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Facebook is preparing a money transfer service in Europe that would allow it to compete with the likes of Western Union, while giving users the option of storing money with the social network or buying items online.
The US tech firm is seeking regulatory approval in its European base in Ireland for “e-money” status, which would see it issue digital credits that can be converted into cash by recipients.
The firm already has permission for some forms of money transfer in the US, which allow payments within apps, including the Candy Crush Saga and Farmville games, from which Facebook takes a 30% cut. The company facilitated $2.1bn (£1.3bn) in transactions across Facebook in 2013, primarily to games publishers.
Approval in Ireland would allow Facebook to operate an e-money service throughout Europe using “passporting”, which allows digital payments to be used across EU member states without having to gain regulatory approval from each one.
Facebook declined to comment on the development, which first emerged in the Financial Times, but the move highlights the scale of the global money transfer market. “The market for money transfer is very, very large,” said Taavet Hinrikus, co-founder of TransferWise – one of three payment services reportedly in partnership discussions with Facebook.
Hinrikus declined to comment on the reported partnership discussions but said:
“For remittance alone the market is worth around $500bn, according to the World Bank, but for money moved between developed nations, as well as between developed and developing individuals and business, the market is valued at an estimated $5tn to $10tn, based on our analysis of global money flow data.”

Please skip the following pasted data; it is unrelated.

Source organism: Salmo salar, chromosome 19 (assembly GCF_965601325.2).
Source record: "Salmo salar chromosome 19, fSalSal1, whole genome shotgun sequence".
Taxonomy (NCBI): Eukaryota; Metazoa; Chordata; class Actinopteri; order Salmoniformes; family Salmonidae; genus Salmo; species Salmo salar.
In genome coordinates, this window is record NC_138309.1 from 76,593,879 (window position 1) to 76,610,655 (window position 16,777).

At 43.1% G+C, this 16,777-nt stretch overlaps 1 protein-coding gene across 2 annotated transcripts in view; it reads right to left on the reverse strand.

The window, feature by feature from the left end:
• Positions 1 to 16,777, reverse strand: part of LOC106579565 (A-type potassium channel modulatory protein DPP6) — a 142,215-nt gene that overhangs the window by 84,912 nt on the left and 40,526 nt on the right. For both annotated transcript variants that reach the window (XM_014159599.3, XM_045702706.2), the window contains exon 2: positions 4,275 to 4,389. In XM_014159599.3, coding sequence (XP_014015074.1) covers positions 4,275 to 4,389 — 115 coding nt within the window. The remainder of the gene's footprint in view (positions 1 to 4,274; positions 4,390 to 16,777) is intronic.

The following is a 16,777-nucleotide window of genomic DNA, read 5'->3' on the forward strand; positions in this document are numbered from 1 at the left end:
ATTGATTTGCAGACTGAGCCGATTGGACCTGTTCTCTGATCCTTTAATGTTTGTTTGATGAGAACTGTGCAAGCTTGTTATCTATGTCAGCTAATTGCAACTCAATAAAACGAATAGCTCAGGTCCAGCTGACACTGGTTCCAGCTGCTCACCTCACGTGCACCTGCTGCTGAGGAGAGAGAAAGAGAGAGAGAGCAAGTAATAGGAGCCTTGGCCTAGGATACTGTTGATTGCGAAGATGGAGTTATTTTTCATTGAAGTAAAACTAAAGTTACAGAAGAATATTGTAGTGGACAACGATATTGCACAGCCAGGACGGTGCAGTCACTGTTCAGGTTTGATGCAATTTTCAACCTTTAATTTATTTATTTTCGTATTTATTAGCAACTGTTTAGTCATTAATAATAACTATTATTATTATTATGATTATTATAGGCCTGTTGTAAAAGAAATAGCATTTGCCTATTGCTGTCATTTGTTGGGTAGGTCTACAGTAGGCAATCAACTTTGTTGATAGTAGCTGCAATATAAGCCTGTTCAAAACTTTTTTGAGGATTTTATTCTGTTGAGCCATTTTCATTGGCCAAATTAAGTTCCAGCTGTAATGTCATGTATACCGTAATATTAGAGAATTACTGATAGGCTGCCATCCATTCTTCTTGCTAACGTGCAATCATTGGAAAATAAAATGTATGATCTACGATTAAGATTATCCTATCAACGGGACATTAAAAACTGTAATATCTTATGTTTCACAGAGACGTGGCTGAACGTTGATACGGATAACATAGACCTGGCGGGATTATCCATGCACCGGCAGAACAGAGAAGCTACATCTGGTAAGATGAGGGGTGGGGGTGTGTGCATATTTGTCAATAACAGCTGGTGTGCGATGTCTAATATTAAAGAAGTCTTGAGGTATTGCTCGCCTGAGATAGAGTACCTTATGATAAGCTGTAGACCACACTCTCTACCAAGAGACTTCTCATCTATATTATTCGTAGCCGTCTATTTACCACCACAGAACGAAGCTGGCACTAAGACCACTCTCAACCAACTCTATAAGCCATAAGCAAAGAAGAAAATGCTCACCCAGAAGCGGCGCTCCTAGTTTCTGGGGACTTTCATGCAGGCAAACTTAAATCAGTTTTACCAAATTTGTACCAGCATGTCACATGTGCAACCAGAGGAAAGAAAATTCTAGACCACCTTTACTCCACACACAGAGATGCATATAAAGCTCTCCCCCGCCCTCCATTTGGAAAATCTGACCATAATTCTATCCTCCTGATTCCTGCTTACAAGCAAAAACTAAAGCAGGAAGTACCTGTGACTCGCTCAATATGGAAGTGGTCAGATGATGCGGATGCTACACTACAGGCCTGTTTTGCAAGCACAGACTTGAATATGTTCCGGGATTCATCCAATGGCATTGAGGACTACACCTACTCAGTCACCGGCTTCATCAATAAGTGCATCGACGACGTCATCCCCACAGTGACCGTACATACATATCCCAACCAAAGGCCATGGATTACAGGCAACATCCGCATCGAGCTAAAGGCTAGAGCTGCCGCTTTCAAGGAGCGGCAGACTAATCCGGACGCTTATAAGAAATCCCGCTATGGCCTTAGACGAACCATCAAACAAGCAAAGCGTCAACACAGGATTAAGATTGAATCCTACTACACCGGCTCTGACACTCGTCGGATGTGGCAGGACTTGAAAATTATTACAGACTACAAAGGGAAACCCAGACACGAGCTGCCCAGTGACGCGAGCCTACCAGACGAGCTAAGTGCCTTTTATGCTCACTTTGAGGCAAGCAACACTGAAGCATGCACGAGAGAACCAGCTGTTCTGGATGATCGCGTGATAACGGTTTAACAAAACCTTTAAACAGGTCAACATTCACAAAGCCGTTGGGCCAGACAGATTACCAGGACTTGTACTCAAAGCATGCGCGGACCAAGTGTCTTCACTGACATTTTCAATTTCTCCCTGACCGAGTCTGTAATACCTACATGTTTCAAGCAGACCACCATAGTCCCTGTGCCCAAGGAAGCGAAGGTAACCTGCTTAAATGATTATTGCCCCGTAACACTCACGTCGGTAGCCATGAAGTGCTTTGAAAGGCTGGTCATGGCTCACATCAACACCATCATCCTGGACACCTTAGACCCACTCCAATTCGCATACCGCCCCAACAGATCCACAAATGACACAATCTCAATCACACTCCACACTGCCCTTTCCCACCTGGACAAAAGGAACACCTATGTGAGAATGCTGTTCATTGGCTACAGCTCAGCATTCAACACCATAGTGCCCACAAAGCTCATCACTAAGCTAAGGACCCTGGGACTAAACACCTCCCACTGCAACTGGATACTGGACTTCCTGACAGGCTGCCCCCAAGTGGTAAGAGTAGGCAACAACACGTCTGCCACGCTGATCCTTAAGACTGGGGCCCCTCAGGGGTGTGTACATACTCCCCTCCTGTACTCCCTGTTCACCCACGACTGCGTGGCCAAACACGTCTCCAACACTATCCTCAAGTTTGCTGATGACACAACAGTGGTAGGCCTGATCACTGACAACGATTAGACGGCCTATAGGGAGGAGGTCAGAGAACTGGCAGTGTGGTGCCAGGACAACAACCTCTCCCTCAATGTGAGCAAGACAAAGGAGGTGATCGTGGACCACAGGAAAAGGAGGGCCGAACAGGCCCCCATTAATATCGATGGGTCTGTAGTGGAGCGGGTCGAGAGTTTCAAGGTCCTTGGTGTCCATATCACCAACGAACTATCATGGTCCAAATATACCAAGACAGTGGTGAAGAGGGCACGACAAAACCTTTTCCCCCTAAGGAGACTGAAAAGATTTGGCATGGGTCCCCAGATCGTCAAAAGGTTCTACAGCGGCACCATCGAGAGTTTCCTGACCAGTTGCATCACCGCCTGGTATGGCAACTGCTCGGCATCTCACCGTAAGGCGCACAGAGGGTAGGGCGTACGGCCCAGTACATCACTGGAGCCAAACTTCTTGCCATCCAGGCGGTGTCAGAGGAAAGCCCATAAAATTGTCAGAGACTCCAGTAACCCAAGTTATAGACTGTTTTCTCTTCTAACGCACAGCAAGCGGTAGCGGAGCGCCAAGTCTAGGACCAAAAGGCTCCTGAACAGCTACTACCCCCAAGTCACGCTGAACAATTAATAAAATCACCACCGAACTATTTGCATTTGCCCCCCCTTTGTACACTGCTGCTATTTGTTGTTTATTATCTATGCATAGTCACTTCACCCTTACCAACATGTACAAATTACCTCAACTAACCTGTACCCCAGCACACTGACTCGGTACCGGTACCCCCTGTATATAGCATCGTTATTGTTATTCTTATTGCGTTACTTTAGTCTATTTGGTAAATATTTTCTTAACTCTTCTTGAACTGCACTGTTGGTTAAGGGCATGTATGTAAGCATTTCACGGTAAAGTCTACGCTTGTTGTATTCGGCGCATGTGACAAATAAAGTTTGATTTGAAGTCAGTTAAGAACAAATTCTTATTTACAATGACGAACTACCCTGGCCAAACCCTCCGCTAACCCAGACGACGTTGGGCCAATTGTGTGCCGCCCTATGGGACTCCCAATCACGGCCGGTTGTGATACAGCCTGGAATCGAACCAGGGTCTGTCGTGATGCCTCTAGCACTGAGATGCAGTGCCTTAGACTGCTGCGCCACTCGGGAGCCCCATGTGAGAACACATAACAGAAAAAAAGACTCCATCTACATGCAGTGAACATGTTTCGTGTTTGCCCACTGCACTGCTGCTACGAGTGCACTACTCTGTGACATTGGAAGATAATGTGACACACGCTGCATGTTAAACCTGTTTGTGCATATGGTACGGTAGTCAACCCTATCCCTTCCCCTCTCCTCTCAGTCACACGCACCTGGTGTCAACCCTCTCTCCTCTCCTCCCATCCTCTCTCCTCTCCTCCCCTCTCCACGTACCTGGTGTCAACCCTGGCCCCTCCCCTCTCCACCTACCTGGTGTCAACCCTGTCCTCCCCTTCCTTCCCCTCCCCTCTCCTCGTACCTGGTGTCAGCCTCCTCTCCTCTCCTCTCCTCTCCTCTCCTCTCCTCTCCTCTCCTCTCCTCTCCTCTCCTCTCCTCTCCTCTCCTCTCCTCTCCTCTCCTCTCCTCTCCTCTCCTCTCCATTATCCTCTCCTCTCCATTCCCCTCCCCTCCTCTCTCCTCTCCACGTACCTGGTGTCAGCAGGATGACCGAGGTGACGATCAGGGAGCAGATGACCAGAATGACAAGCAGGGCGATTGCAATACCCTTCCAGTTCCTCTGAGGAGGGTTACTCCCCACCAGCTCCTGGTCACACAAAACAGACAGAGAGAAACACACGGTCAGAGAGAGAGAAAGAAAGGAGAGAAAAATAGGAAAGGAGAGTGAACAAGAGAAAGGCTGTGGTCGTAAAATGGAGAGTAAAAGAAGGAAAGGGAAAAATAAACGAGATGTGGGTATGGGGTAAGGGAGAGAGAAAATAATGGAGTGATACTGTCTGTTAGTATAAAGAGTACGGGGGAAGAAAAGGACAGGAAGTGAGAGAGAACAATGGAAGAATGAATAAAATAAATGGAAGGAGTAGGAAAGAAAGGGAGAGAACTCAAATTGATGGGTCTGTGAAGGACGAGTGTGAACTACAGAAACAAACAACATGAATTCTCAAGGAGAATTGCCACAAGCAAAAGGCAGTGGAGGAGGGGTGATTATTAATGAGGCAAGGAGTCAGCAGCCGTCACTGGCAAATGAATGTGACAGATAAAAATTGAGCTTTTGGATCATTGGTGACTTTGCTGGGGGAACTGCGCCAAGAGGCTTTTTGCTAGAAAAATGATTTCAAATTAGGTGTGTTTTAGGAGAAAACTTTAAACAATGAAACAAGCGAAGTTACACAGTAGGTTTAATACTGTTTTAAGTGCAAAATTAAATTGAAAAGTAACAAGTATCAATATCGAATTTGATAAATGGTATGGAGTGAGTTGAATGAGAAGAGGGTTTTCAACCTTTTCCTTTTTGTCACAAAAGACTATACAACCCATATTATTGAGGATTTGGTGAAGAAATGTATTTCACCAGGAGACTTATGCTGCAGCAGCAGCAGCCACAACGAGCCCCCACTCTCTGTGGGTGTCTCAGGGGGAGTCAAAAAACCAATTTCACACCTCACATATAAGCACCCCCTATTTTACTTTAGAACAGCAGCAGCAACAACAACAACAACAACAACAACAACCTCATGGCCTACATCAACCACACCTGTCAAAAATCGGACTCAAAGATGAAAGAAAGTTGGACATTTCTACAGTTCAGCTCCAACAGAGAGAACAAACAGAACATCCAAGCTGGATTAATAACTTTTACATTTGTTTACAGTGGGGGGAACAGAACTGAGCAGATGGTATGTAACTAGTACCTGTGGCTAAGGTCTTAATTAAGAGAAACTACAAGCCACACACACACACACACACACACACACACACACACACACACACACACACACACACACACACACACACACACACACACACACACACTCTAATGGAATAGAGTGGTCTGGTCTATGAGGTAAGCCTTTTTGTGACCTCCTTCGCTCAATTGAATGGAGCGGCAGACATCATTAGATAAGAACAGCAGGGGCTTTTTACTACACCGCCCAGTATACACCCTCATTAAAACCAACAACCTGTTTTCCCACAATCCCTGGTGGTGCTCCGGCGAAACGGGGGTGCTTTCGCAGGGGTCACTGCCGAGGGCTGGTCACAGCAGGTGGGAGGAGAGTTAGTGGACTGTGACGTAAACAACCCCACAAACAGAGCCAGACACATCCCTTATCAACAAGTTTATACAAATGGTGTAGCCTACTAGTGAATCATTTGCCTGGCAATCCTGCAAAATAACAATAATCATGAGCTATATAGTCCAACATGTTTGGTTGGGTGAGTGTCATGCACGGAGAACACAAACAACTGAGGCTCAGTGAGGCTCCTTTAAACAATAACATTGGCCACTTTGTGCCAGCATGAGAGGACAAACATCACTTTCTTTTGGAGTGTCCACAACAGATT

Facebook has made mobile platforms the focus of its expansion strategy in developing markets such as India, which accounts for more than 100 million of the firm’s 1.2 billion users. Mobile broadband subscribers far outstrip fixed-line ones in developing nations.
“Could Facebook become some sort of utility in the emerging markets? It’s certainly possible,” said Brian Blau, a director at the research firm Gartner.
“Facebook has a lot of ambition here and they certainly see the benefits of helping the next 2 billion people make it on to the internet , which they’re happy to subsidise for a while, but at some point they have to become paying customers.”
In developed nations, Facebook is in competition with established technology platforms such as Apple’s iTunes and Amazon’s online stores, which have millions of customers with credit cards attached to their service.
“Payment schemes are the equivalent to credit cards in emerging markets and here is where Facebook can make progress … especially in those places where banking infrastructure is not as mature as it is in Europe or the US,” said Blau.
Regulatory approval from Ireland would subject Facebook to the same controls as a bank, requiring it to segregate funds equivalent to the amount of e-money it issues.
Payments and e-money services are an expanding area of the financial services and technology market, though Facebook’s rivals have been more focused on payment systems than money transfers.
Amazon’s chief executive, Jeff Bezos, has reportedly made payment systems a priority focus, saying his company’s payments team should “go faster” in its efforts to be successful in the space.
Google has made strides in mobile payments, with its Google Wallet services in the US. The search firm is registered as a payments provider in the UK, similar to the authorisation Facebook is seeking in Ireland, although its services have yet to see widespread adoption by consumers.
PayPal has also been moving towards mobile payments with its apps and one-touch payment services, most recently using the fingerprint scanner in the latest Samsung Galaxy S5 smartphone to authorise payment.